Your average HR lady is never responsible for hiring a CEO. Even at the biggest and most successful company in the world with the most awesome HR department, the CEO is hired by the board of directors (or owners). They have a process for sourcing, screening and interviewing candidates and it has little to do with Human Resources.
(You can google “how to hire a CEO” or “how CEOs are hired” to learn more about the process. Or talk to someone like China Gorman!)
I’ve seen CEOs hired at three companies. Over the past 17 years, I have been an active member of the hiring committee that hires senior-level executives who represent the company and can spend the company’s money.
In all cases, every final candidate had one thing in common.
I don’t mean that they shrugged their shoulders and released their tax returns for the past couple of years. I don’t mean that they listed the banks where they had a few accounts. I mean that every. single. financial. decision. was up for review. This includes inane stuff like buying a home, paying a nanny and filing taxes. If you bought ice cream at the state fair for your kids in 1974, it was revealed and reviewed by a select group of decision makers.
In the private sector, people in leadership roles are actually vetted like a VP candidate. And when dirt emerges, which it always does, some companies are okay with it. It depends. Maybe a hiring committee likes your offshore accounts in the Cayman Islands or maybe they like the fact that you avoided a tax obligation for 10+ years due to some creative accounting.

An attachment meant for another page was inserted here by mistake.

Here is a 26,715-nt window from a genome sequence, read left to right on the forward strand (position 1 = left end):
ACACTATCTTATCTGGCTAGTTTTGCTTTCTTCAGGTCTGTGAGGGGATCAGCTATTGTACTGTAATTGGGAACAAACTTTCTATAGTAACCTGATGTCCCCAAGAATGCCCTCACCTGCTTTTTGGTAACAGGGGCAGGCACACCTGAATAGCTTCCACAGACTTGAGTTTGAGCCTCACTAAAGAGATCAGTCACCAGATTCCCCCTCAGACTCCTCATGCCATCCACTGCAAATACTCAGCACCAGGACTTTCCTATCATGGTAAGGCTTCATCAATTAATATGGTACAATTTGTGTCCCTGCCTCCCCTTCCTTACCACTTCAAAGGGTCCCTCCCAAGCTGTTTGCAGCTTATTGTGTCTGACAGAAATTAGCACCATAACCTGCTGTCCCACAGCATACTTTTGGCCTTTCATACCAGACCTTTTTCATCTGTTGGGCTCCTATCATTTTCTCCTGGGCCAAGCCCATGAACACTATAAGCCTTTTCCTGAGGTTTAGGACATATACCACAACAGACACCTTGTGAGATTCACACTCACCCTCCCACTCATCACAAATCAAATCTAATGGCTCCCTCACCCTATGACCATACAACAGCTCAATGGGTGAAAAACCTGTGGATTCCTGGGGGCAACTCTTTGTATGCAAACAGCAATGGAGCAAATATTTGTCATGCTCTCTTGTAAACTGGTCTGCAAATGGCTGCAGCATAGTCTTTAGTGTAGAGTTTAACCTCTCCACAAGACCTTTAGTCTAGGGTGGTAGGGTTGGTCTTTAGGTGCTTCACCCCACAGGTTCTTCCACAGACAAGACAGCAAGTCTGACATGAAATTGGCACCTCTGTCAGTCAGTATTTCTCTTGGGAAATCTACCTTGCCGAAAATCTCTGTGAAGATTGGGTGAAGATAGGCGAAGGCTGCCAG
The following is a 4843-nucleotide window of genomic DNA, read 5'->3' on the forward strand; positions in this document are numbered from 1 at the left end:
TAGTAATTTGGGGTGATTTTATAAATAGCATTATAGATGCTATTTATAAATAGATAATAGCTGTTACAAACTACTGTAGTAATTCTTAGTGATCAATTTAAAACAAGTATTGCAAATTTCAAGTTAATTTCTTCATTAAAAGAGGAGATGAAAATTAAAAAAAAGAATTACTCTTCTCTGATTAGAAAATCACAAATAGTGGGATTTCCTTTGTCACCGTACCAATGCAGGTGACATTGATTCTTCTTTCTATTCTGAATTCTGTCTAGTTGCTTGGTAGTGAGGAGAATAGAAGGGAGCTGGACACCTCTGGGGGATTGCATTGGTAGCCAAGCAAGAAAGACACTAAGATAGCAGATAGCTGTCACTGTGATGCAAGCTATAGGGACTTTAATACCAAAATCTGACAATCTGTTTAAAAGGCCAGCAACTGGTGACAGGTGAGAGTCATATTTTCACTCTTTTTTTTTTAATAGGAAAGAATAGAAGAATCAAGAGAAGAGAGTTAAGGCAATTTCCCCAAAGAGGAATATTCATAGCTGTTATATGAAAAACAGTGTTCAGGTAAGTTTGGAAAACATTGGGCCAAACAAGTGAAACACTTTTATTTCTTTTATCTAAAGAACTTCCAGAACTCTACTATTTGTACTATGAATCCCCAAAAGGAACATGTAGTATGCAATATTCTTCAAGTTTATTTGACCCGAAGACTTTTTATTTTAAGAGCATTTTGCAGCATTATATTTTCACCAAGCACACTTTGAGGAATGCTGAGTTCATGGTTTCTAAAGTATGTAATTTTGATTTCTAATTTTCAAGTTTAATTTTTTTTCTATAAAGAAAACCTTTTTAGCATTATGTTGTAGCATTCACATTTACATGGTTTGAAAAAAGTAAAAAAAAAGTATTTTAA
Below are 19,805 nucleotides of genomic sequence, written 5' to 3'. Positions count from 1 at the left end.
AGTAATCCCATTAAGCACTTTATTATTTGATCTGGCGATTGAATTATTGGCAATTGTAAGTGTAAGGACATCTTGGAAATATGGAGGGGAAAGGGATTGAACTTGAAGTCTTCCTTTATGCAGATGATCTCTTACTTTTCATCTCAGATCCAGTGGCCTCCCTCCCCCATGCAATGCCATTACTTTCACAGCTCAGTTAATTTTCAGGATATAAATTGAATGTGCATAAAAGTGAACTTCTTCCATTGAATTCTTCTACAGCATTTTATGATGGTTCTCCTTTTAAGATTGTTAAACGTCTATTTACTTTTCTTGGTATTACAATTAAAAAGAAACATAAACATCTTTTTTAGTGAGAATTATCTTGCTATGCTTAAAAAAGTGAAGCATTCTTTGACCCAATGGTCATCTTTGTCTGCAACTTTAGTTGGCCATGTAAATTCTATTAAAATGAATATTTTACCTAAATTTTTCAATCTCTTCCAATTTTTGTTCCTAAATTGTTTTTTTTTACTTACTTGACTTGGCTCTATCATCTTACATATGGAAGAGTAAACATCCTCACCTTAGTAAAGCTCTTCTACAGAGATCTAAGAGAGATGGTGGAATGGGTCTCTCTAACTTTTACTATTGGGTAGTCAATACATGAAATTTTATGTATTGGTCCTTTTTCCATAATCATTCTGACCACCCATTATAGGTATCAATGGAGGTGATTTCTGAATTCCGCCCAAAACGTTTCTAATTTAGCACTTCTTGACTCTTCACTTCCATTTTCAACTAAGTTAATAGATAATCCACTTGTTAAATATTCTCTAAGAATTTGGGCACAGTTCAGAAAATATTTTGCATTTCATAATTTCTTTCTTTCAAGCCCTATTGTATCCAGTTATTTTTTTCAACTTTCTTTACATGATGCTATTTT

But you don’t have a choice about revealing that information. In fact, sometimes the company that wants to hire you knows more about you than you think it knows.
So when I hear that Mitt Romney will only release a limited look into his tax returns, I laugh and think — do I look stupid to you? Over a decade ago, I witnessed the downfall of a long-time internal candidate who wasn’t vetted properly when he was originally hired at our company in a group director role. He was being considered for a high-level VP role but fired almost immediately because it turns out that much of his previous success as an entrepreneur was a lie.
Do you know how we know this? We actually don’t. But he wouldn’t produce his tax records. And he was gone.
So I know how the private sector works. You don’t get to say no to full disclosure. And if the American people are the active hiring committee for the President, which we are, I think we have a right to understand the full picture of Mitt Romney’s wealth.
Those are the terms & conditions of employment as my President, Mittens. Take it or leave it.